A few days later, was another follow up with my plastic surgeon and my breast surgeon. I was hoping it was good news from my breast surgeon as the pathology would hopefully be back. Cati wanted to join me and Brianna offered to drive, so I was with my girls. Ang really wanted to take me to the appointments but had a big project for work. First was the visit with Dr. Smith, we arrived and I checked in while the girls sat in the lobby. The staff took my vitals. I waited for Dr. Smith on the exam bed. She examined my surgery site and said I was healing well. After the exam, we went into a consultation room so she could go over the results. She stated the tumor removed was approximately 5cm. There was a second tumor that was much smaller. It was also my understanding at the time that the lymph nodes were clear, but later found out that two had nanoscopic amounts of cancer in them. She then went on to say my margins were negative. Not knowing what this meant I asked…which she explained that the tissue around the tumor was clear from cancer cells. She asked when my next oncologist appointment was and said she’d see me in a year. I was in shock and hadn’t realized how much I was sweating until I got up from my seat. She sent me out with a copy of my pathology report. I walked out on cloud nine, down the hall to the three faces anxiously waiting for me. There were KK, Ang and Brianna. Ang had taken her lunch break to be there when I got the news. I told them. Ang cried which made me cry. We all hugged and praised God. Ang left and we headed out to the next appointment.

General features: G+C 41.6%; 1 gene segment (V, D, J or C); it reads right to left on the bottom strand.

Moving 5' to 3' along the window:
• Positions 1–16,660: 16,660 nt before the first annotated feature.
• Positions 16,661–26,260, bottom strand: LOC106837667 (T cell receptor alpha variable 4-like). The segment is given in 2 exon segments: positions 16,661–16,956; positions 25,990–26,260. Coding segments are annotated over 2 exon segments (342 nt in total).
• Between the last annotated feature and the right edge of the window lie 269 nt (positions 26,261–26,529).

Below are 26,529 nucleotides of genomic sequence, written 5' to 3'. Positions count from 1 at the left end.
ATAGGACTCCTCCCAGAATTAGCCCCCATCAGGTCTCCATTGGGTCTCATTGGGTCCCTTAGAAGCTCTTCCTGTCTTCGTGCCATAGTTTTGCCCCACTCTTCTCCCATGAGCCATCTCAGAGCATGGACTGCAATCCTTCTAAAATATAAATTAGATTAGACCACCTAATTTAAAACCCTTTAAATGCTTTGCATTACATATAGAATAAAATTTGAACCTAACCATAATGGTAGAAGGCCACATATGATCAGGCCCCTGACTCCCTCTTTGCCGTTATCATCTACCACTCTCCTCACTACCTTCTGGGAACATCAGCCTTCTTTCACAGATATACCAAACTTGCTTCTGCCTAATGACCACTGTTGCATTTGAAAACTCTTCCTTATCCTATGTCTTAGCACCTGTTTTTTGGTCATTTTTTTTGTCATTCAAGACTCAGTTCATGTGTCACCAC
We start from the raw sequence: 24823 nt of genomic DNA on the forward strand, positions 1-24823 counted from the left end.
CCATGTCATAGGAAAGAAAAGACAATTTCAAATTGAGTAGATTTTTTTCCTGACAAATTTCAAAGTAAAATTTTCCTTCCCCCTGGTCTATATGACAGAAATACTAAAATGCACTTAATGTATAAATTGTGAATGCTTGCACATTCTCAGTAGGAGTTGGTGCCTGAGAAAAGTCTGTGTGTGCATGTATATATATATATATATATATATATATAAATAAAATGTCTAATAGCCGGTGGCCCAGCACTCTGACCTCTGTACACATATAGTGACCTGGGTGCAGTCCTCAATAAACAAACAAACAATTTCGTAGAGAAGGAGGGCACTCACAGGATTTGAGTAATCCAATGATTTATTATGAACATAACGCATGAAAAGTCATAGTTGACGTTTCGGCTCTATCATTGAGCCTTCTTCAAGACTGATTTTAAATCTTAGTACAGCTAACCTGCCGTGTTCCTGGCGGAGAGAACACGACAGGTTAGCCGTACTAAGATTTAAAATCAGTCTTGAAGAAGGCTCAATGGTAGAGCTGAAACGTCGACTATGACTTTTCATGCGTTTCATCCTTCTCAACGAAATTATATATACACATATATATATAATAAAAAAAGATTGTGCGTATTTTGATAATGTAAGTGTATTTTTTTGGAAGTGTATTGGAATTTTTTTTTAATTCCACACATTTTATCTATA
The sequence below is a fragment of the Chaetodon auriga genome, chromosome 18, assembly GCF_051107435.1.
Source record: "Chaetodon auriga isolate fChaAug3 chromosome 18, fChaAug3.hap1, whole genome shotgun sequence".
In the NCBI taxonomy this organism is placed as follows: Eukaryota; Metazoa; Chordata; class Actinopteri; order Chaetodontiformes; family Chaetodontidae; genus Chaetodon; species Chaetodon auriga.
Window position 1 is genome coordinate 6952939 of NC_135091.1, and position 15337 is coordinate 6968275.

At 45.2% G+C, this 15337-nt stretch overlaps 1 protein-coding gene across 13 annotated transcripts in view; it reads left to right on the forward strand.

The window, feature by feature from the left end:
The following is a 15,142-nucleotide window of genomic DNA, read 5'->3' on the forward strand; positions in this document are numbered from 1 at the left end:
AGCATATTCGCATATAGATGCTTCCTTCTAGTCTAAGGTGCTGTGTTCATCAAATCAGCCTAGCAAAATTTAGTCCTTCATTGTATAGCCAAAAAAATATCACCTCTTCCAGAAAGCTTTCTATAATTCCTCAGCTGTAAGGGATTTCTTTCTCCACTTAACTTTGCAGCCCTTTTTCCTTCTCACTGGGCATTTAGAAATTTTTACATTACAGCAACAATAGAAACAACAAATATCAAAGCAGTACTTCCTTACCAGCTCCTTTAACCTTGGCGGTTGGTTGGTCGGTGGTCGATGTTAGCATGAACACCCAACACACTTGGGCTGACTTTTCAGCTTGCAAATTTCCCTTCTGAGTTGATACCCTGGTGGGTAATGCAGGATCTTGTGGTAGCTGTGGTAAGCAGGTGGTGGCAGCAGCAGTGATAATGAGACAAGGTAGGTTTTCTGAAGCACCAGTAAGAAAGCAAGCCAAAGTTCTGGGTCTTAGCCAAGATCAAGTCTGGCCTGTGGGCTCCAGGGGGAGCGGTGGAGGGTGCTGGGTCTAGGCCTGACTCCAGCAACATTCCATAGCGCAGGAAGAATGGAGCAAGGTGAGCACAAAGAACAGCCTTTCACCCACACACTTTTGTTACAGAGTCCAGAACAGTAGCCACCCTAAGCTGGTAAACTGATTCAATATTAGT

I sat in the backseat and explained to the girls where my plastic surgeon’s office was. It was kind of tricky so I instructed Brianna to exit at MLK, go under the overpass, and then head north on Oak. I know we were all full of emotion but as I looked up from my phone, I saw a car coming right at us unable to stop. It hit the front passenger side. Luckily while we were all jolted a bit, no one was hurt. The driver at the car got out and started shouting at us and of course my KK, who doesn’t take anything from anyone, started shouting back saying, “put your mask on and get back in your car”. I called my doctor’s office and explained that we had just been in an accident and asked if I needed to reschedule. They said it was up to me, so I responded I’d let them know after the police came. The ambulance was first on the scene checking on everyone. We were fine. Brianna was mortified asking if I was okay. I explained I was and reminded her it was an accident. Her mom actually worked right down the road and was able to arrive and comfort her as mom’s do. After we completed the police report, her mom switched cars with us and we went on to my appointment. It was quite an exciting day. Dr. Chan checked me out. I explained I pulled out my own pain ball…hey, I deserve a gold star for that. I shared my pathology report and my drains schedule. She said I looked good and sent me on my merry way.